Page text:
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6 March 2014 1:04 pm ,
Vol. 343 ,
Since 2000, U.S. government health research agencies have spent almost $1 billion on an effort to churn out thousands...
Magdalena Koziol, a former postdoc at Yale University, was the victim of scientific sabotage. Now, she is suing the...
Antiretroviral drugs can protect people from becoming infected by HIV. But so-called pre-exposure prophylaxis, or PrEP...
Two studies show that eating a diet low in protein and high in carbohydrates is linked to a longer, healthier life, and...
Considered an icon of conservation science, researchers at World Wildlife Fund (WWF) headquarters in Washington, D.C.,...
The new atlas, which shows the distribution of important trace metals and other substances, is the first product of...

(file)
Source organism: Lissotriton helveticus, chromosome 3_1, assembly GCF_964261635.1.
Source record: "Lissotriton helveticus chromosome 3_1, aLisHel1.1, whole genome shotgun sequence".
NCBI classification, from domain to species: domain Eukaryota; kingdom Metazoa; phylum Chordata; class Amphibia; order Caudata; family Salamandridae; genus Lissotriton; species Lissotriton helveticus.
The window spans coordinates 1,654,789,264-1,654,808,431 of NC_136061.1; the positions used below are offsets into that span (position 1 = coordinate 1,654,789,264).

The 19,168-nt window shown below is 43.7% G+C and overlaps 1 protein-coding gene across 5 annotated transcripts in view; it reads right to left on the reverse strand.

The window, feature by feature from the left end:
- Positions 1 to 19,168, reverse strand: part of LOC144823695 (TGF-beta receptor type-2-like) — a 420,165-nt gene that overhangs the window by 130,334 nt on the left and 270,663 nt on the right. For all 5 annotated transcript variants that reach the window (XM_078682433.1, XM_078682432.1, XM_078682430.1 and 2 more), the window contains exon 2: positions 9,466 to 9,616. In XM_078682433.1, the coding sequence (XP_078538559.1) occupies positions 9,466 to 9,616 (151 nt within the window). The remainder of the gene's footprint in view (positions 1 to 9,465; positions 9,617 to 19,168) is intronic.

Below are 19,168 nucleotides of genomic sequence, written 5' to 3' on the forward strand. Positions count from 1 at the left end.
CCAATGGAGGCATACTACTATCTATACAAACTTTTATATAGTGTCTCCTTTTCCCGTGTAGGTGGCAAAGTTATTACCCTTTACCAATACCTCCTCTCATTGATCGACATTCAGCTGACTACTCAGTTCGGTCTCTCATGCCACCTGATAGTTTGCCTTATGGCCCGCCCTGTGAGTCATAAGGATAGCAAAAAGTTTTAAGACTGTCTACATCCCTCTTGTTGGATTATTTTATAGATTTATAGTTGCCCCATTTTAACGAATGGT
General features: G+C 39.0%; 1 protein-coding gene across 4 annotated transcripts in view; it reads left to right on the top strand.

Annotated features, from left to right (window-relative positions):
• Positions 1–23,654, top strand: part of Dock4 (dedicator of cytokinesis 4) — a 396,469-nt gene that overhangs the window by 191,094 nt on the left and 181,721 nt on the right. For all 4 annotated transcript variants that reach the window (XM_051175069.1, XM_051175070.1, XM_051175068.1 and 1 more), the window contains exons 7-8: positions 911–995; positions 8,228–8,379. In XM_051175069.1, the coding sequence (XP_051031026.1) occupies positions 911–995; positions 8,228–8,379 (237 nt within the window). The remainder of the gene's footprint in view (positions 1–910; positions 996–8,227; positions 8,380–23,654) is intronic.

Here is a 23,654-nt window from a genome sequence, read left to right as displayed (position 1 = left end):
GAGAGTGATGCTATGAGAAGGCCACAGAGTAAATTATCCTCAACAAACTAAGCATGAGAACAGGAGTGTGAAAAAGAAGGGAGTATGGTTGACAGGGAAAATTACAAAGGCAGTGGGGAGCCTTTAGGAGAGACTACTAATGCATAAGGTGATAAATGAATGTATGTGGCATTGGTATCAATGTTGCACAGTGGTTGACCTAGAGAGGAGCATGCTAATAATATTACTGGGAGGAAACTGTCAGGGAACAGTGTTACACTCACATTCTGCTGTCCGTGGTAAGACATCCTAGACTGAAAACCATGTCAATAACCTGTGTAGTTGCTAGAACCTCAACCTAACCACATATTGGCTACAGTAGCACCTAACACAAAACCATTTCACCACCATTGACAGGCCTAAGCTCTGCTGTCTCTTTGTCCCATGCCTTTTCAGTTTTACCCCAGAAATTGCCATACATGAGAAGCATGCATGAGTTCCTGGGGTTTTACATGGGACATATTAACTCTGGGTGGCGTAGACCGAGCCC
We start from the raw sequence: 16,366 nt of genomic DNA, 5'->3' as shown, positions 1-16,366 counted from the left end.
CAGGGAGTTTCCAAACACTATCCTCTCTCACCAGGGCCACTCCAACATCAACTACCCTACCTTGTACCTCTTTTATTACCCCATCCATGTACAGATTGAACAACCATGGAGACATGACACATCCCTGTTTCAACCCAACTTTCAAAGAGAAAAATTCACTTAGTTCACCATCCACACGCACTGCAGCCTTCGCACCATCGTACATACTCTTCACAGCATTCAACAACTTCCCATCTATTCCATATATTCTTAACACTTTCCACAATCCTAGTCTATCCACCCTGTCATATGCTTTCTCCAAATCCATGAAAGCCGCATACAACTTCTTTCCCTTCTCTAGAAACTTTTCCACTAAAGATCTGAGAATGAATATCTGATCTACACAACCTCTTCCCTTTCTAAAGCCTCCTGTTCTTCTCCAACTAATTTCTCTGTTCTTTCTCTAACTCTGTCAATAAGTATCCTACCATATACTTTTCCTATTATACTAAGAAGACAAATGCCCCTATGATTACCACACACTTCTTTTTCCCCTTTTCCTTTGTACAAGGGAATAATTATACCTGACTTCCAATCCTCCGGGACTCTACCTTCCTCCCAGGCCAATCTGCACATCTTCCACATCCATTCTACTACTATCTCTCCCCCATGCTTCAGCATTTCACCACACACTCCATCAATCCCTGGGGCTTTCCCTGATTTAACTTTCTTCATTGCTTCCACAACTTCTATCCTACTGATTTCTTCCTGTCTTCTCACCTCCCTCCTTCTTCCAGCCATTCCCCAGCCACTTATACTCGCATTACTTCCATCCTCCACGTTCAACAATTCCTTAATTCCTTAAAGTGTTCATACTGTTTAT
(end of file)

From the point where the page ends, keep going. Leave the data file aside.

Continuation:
Early in April, the first of a fleet of environmental monitoring satellites will lift off from Europe's spaceport in...
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ScienceShot: Volcano CO2 Emissions No Match for Human Activity
14 June 2011 3:30 pm
A popular myth among climate change skeptics is that volcanic emissions of carbon dioxide dwarf those generated by humans. But a new report in today's issue of Eos reveals precisely the opposite: In a mere 2 to 5 days, smokestacks, tailpipes, and other human sources of CO2 spew a year's worth of volcanic emissions of that greenhouse gas. According to the paper, five recent studies suggest that volcanoes worldwide (such as Alaska's Shishaldin, shown) emit, on average, between 130 million and 440 million metric tons of CO2 each year. But in 2010, anthropogenic emissions of the planet-warming gas were estimated to be a whopping 35 billion metric tons. Individual events—such as Mount Pinatubo, whose major eruption in 1991 lasted about 9 hours—can produce CO 2 at the same rate that humans do, but they do so only for short periods of time. It would take more than 700 Mount Pinatubo-sized eruptions over the course of a year to emit as much carbon dioxide as people do, the study notes.
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